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A complicated subject for sure but one that we as aberdonians have a unique perspective on. Anyhoo, Oil and Gas UK have just released a report suggesting that the Treasury will benefit from 6 billion extra in tax from Oil this year, the overall amount is double what they earned in tax from Oil in 2007 yet Labour are still sticking to the line that there will be no 'windfall' from rising oil prices.

Battle Over 6bn Oil Bonanza (from The Herald )

With the country plummetting into recession and the main cause(as far as i can see) being rampant oil prices then surely this money should be used to give relief to the public as they face the highest standard of living rises since the 70's, primarily through kerrazy petrol prices.

The other issue raised by this story is of course the share of money that Scotland should receive for Oil which is from our territory. The focus on Glasgow East this month shows just how poor some parts of Scotland are despite alledgedly benefitting so much from the Union and the Barnett formula(a concept which is a whole other discussion and is disputed by many neutral economists). Should Scotland be allowed to benefit from it's own resources? I think the idea of an oil trust fund is a wholly sensible one and Scotland would be a much healthier country both literally and economically if we had control of our own resources in the current economic climate.

So, this could be an interesting discussion or the worst thread ever but let's hear your thoughts.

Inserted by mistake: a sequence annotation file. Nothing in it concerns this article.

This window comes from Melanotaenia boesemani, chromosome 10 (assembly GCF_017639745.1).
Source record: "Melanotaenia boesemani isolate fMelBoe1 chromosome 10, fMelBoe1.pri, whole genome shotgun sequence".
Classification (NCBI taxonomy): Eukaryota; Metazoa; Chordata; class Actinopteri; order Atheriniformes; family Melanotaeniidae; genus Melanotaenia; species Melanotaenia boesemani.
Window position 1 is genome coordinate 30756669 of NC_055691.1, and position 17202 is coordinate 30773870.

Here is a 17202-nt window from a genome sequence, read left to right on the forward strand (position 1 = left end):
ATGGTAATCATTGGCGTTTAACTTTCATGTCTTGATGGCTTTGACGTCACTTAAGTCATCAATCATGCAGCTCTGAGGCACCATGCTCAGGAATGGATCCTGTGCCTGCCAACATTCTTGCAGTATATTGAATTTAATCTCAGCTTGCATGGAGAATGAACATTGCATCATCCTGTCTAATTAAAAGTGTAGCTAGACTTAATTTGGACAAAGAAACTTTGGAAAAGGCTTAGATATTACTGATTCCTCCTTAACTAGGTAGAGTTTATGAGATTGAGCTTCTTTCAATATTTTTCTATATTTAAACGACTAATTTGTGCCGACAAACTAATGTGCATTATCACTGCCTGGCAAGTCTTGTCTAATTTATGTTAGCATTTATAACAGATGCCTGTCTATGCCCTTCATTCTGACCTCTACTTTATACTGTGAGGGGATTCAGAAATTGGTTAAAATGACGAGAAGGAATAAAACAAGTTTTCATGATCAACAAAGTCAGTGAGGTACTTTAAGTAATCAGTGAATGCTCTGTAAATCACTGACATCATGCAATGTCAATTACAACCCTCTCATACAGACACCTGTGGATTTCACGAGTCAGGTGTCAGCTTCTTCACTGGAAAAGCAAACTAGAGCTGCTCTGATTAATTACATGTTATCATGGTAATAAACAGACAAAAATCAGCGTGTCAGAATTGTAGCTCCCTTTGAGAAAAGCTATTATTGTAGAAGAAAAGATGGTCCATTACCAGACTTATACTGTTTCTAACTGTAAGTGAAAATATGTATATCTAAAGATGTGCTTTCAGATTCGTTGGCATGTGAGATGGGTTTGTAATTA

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What I don't understand is why they can't change the VAT rules for fuel. They say it takes money out of the budget but as VAT is charged at a percentage then the rising fuel costs is adding additional money into the budget that wasn't there before. Additionally VAT is calculated on the cost of fuel + fuel duty not the fuel itself, so you pay tax on the tax.

Sorting out the VAT would be a good way to ease pressure on motorists by stabalising fuel prices without harming public spending.

Unfortunately this means I now agree with the conservatives about something...

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What I don't understand is why they can't change the VAT rules for fuel. They say it takes money out of the budget but as VAT is charged at a percentage then the rising fuel costs is adding additional money into the budget that wasn't there before. Additionally VAT is calculated on the cost of fuel + fuel duty not the fuel itself, so you pay tax on the tax.

Sorting out the VAT would be a good way to ease pressure on motorists by stabalising fuel prices without harming public spending.

Unfortunately this means I now agree with the conservatives about something...